“The night of Grenfell I got up early for my pre-dawn Ramadan meal at two o’clock. My pasta was ready when I saw the fire and I ran out there. The police are pushing, pushing, pushing. And the fire just goes up the side of the tower, whoosh like water. I looked up and I saw three boys at the window up there with the fire. People are shouting ‘Run! Run! Run!’ but they cannot run. I am there two days, two nights trying to help people. I can’t go home. I can’t sleep. I see the fire and I see the boys at the window.

“I sleepwalk every night; I have to hide my key in the washing machine. I wake up in the shower. My GP was kind; she says, your family were in the tower. She knows my story. And after I went to Amina and now I pray for Fridays when I see her. She is good with psychology, she knows the Qu’ran. I want to get back to who I was before. They tell me to cry. Allah wants me to cry.”

Ifrah Abiguled, another of the local people Thomson is helping.

Ifrah Abiguled, another of the local people Thomson is helping. Photograph: Antonio Olmos/Observer

Ifrah Abdiguled: ‘My daughter had a friend in that tower’

On the morning I met Ifrah, 53, she had just – after a two-year struggle since she left her home beside Grenfell Tower – been housed in a basement flat in Earl’s Court with her daughter, Fatema, 12. They were yet to unpack. Ifrah had come to the UK as a refugee from Somalia in the 1990s – her first two children, one six months old, and one aged two, had died during the bombing and famine of the civil war.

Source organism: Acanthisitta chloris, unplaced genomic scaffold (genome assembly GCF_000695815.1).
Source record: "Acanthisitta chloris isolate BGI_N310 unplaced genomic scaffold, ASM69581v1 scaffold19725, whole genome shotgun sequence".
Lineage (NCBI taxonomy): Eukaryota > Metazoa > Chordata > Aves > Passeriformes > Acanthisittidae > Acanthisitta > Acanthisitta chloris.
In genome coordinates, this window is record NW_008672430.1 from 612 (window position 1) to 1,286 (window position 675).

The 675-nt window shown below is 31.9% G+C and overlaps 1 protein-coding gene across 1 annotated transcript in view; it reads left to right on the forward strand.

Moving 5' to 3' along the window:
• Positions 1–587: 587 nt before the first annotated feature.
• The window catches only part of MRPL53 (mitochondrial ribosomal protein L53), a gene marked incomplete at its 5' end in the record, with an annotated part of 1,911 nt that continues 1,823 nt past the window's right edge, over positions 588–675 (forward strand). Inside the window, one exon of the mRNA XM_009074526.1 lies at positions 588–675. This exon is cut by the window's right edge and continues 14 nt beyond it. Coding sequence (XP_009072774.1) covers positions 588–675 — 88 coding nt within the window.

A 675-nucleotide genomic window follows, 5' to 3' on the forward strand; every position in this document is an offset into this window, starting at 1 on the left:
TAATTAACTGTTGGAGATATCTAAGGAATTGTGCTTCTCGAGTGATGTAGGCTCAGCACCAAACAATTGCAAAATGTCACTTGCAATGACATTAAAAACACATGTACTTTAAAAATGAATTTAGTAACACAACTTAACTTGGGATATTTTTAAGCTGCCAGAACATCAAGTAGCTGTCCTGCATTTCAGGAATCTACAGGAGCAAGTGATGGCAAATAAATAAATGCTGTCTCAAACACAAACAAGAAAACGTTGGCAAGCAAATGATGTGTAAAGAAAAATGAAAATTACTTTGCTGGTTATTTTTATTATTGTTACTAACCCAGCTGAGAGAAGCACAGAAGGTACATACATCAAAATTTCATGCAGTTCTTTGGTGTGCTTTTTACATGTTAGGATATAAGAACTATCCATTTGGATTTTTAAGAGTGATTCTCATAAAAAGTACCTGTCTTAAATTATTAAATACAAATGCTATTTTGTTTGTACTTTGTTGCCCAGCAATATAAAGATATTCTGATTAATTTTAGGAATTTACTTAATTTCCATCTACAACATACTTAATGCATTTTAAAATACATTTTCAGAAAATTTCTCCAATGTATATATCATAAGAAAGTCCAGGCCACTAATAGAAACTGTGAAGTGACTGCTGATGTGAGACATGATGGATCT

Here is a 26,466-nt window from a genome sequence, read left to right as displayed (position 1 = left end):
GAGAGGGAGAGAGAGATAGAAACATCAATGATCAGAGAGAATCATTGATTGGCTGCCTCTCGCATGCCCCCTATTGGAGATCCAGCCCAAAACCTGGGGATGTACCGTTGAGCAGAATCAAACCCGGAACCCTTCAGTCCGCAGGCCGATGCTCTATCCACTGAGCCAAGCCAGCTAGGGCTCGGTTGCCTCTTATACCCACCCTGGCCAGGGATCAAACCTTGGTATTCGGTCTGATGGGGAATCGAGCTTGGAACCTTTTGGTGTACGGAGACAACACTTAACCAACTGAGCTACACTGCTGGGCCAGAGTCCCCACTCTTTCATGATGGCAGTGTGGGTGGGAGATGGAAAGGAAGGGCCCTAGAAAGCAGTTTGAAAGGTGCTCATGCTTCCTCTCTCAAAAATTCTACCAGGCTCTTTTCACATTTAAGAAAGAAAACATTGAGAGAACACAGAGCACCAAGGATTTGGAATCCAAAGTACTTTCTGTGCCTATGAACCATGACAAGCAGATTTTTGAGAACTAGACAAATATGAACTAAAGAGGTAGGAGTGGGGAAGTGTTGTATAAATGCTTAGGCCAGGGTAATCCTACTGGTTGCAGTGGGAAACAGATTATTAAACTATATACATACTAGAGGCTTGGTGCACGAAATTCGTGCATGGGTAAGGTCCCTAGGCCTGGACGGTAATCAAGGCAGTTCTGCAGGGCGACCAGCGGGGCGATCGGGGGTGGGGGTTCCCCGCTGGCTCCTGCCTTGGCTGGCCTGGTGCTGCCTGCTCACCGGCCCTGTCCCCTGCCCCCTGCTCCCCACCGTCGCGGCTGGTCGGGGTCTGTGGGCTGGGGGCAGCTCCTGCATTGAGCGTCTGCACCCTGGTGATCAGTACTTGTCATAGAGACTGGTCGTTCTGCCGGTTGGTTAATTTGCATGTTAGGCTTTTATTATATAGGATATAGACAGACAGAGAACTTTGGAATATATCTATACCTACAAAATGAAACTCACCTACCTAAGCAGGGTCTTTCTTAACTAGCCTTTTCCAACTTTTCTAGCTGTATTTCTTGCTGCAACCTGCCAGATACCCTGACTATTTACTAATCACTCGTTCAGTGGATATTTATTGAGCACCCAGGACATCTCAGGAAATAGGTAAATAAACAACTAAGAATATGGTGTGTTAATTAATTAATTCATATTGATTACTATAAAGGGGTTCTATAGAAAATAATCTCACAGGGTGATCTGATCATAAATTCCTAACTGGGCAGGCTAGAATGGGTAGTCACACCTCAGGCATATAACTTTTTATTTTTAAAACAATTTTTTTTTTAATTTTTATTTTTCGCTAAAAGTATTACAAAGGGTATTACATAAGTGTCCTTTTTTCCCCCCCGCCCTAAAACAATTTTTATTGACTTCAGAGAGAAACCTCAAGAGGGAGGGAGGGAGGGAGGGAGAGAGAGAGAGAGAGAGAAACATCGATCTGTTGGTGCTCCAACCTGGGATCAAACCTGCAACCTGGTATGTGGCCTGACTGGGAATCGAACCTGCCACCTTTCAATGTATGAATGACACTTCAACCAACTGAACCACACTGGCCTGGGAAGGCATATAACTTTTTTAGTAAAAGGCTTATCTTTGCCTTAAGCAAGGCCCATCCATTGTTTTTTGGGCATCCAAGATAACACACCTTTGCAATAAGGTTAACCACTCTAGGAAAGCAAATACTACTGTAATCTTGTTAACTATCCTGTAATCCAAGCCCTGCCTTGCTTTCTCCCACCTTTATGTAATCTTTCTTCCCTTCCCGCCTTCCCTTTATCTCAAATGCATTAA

“I have lived in London for 25 years. I always had lots of jobs, as a carer and as a cleaner. I lived in Whitechapel to start with then nine years ago I moved to a place right opposite Grenfell Tower. My daughter was at primary school there. We saw our friends at the swimming pool the previous day, we went to sleep that night and we wake up and it was just unbelievable that they were gone. My daughter had a friend who lived in that tower. She was shouting ‘Hafsa! Hafsa!’ over and over. We saw the people falling and everything and that started my stress and all the memories. It was the same as in Somalia: one minute you were sleeping and then you wake up and you had no idea what was going on. All my windows were facing the tower. I could not go back.

“We were put in a hotel near Waterloo for seven months. Then they found us a place in Shepherd’s Bush, but the antisocial behaviour was so bad. Seven people had moved out before us, I was told. It was music all night and people dealing drugs and swearing right up to your face. They threw dog’s excrement through my window, lighted cigarettes. That was the worst time. I went to hospital, I was sectioned. Fatema went to live with my sister and I went to hospital for seven weeks with post-traumatic stress disorder.

“We still had nowhere to live. They offered us a place in Hounslow, then one in Wembley, but they were too far from school for my daughter. They wanted me to sign something to say that they had offered two places and I had refused so that was it. Amina helped us a lot. She put me in touch with the MP Emma Dent Coad. And eventually we got this place.

“When I come to this country my mind was always going on back home to my children. It took me years to get past that. But at least I felt safe here – until that night. My daughter lost her friend Hafsa. She had two classmates that lived in the building. I take her to school, she doesn’t like going on her own. It is maybe 40 minutes from here. When I get off the bus I always go around so I don’t have to see the tower.”